1. Preheat oven to 200C/400F and line a square 8inch cake pan with baking paper.

2. Melt butter and chocolate over a double boiler until a few pieces of chocolate are still visible. Remove from heat.

3. Whisk in the sugar and vanilla until well combined.

4. Whisk in eggs one at a time. Make sure the egg is incorporated into the batter before adding the next.

5. Add flour and fold using a spatula.

6. Whisk the batter with a mixer/wire whisk for about a minute until the batter pulls away from the mixing bowl ( I accidentally omitted this step, I think it might help in making the brownie more fudgy and chewy)

7. Pour the batter into the pan. (I also sprinkled sea salt and topped it with dark choc chips) and bake for 20 minutes.

8. While it is baking, prepare an ice bath at the sink.

9. Once the brownie comes out from the oven, gently place it onto the ice bath to stop the brownie from further cooking (so the insides remains fudgy) and let it cool completely before slicing.

Now, take a few slices and make yourself a cup of earl grey.

Mixed Berries Upside Down Cake

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I have days where I just grab my to-go bag, that red knitwear I worn so many times i lost count, the same place where i get my coffee from. I know that nothing can go wrong with those, especially when I don’t want to be stressed out by tiny little things (not that I have a lot in my mind).

Days like those calls for a simple cake. Foolproof, fast yet comforting. That’s when this cake comes to mind, bookmarked ages ago! from Heather Christo. This is my second time using her recipe and it did not disappoint. The first being a beetroot chocolate cake I baked ages ago. Nobody could tell there was beetroot in it because it was absolutely rich and yums!

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After the flip! Hidden gems mmm.

Anyway, this cake is not as straightforward and common/predictable as pound cakes. But not that special either, this cake is just those cakes that hides among the crowd but when you need them, it just appears. Actually, I just had problems with pound cakes previously. The batter curdles every single time! I was afraid this is going to happen again but luckily, the batter was being nice and it turned out well.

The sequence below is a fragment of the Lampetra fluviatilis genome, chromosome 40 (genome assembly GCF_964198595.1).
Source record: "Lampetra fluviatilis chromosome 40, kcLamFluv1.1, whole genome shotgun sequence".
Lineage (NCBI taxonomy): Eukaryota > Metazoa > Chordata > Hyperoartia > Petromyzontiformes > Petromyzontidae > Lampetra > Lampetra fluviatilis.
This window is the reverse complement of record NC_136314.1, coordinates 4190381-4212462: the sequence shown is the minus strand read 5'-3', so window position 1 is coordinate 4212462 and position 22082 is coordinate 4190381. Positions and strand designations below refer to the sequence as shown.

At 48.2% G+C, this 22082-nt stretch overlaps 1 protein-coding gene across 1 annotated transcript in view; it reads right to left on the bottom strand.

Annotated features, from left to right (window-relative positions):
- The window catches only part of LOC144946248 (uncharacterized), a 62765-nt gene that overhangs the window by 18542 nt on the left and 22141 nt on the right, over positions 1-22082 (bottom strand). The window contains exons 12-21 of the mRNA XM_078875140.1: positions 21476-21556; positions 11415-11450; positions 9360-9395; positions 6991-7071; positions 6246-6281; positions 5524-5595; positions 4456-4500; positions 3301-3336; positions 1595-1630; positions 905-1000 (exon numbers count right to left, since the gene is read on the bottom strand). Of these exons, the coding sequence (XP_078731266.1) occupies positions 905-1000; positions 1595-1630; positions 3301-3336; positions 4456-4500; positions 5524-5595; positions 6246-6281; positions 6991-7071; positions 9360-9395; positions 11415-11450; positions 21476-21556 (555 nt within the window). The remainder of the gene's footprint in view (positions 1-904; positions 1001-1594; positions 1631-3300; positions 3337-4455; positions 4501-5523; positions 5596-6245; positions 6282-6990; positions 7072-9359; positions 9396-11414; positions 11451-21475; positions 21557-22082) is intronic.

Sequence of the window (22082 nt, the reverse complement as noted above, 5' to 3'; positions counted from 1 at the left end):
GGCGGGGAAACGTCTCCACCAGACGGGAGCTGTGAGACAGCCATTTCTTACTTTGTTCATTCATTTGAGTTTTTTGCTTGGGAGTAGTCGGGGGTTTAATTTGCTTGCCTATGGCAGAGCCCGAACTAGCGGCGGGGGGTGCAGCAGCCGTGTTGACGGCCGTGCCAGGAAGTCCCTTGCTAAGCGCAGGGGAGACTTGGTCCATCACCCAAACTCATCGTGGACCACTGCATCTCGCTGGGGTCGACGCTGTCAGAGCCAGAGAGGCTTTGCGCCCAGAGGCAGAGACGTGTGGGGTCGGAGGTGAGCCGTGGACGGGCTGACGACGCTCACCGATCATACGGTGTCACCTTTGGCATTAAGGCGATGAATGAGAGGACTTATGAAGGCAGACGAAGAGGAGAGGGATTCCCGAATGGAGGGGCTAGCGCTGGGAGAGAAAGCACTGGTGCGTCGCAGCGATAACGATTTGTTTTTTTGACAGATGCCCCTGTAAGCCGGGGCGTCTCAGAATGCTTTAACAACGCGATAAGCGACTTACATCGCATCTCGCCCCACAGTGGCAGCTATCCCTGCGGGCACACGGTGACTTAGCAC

Love it! It’s surprisingly light and moist, with the right amount of sweetness. I think I can call this a guiltless cake? Sorry, I don’t do REAL guiltless cakes. If you want a cake, you gotta have the real cake. Full fat.

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For this particular recipe, I added mixed berries instead of just raspberries and the buttermilk definitely helped, as usual in making this such a yummy cake. Oh, remember to turn the cake over before serving so you can see those little jewels on the top of the cake! And, the recipe:

Mixed Berries Upside Down Cake,
adapted from Heather Christo

Ingredients:

1/2 cup (113g) butter, room temperature

1 cup (225g) castor sugar

2eggs

1 1/3 cup (150g) flour

1 1/2 tsp baking powder

1/2 tsp salt

1/2 cup buttermilk

1 cup mixed berries

Method:

1. Preheat the oven to 350 degrees (176C). Prepare a 9” round cake pan with a round of parchment paper in the bottom and some cooking spray.

2. Cream together the stick of butter and sugar until light and fluffy, using a handheld mixer.

3. Add the eggs one at a time, and combine well.

4. In a separate bowl, whisk together all of the dry ingredients. Slowly add the dry ingredients and the buttermilk to the wet, in three alternate additions, starting and ending with the dry ingredients. mix until it is a smooth batter.

5. Gently fold in the mixed berries.

6. Pour the batter in the prepared cake pan and bake the cake for 30 minutes at 350 degrees(176C), or until just done.

7. Let cool before turning out onto a platter and dusting with powdered sugar. Slice and serve warm or at room temperature.